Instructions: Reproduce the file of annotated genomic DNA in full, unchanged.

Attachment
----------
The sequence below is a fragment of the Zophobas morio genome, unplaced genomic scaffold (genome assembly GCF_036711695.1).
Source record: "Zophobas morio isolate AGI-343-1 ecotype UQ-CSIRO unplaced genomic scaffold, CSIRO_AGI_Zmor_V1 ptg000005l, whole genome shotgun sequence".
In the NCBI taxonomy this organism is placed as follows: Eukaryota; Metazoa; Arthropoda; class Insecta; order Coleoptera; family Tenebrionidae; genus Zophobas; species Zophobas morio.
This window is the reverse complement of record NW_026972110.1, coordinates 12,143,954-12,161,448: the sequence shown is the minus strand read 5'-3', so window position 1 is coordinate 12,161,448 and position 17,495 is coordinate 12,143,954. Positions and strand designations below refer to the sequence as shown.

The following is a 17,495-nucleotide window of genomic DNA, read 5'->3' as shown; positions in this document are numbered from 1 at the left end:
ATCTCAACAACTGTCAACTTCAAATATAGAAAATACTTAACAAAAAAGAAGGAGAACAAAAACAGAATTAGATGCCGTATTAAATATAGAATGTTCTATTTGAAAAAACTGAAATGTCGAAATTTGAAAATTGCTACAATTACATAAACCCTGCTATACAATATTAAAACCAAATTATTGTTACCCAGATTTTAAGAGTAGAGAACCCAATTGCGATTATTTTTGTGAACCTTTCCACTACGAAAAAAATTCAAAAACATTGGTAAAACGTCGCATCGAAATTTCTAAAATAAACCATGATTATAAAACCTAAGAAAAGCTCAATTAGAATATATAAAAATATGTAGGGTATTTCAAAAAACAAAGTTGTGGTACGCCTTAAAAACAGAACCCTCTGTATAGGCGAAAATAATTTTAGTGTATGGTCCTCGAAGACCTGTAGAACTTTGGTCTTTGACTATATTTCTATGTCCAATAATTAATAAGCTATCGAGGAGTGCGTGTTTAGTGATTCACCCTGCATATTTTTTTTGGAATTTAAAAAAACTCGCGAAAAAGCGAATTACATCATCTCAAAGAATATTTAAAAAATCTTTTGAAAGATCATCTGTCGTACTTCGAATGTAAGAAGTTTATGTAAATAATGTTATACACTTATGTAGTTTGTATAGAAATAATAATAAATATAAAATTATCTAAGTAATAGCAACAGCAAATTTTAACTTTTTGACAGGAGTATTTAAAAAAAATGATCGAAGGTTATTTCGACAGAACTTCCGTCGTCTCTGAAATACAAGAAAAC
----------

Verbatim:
The sequence below is a fragment of the Zophobas morio genome, unplaced genomic scaffold (genome assembly GCF_036711695.1).
Source record: "Zophobas morio isolate AGI-343-1 ecotype UQ-CSIRO unplaced genomic scaffold, CSIRO_AGI_Zmor_V1 ptg000005l, whole genome shotgun sequence".
In the NCBI taxonomy this organism is placed as follows: Eukaryota; Metazoa; Arthropoda; class Insecta; order Coleoptera; family Tenebrionidae; genus Zophobas; species Zophobas morio.
This window is the reverse complement of record NW_026972110.1, coordinates 12,143,954-12,161,448: the sequence shown is the minus strand read 5'-3', so window position 1 is coordinate 12,161,448 and position 17,495 is coordinate 12,143,954. Positions and strand designations below refer to the sequence as shown.

The following is a 17,495-nucleotide window of genomic DNA, read 5'->3' as shown; positions in this document are numbered from 1 at the left end:
ATCTCAACAACTGTCAACTTCAAATATAGAAAATACTTAACAAAAAAGAAGGAGAACAAAAACAGAATTAGATGCCGTATTAAATATAGAATGTTCTATTTGAAAAAACTGAAATGTCGAAATTTGAAAATTGCTACAATTACATAAACCCTGCTATACAATATTAAAACCAAATTATTGTTACCCAGATTTTAAGAGTAGAGAACCCAATTGCGATTATTTTTGTGAACCTTTCCACTACGAAAAAAATTCAAAAACATTGGTAAAACGTCGCATCGAAATTTCTAAAATAAACCATGATTATAAAACCTAAGAAAAGCTCAATTAGAATATATAAAAATATGTAGGGTATTTCAAAAAACAAAGTTGTGGTACGCCTTAAAAACAGAACCCTCTGTATAGGCGAAAATAATTTTAGTGTATGGTCCTCGAAGACCTGTAGAACTTTGGTCTTTGACTATATTTCTATGTCCAATAATTAATAAGCTATCGAGGAGTGCGTGTTTAGTGATTCACCCTGCATATTTTTTTTGGAATTTAAAAAAACTCGCGAAAAAGCGAATTACATCATCTCAAAGAATATTTAAAAAATCTTTTGAAAGATCATCTGTCGTACTTCGAATGTAAGAAGTTTATGTAAATAATGTTATACACTTATGTAGTTTGTATAGAAATAATAATAAATATAAAATTATCTAAGTAATAGCAACAGCAAATTTTAACTTTTTGACAGGAGTATTTAAAAAAAATGATCGAAGGTTATTTCGACAGAACTTCCGTCGTCTCTGAAATACAAGAAAAC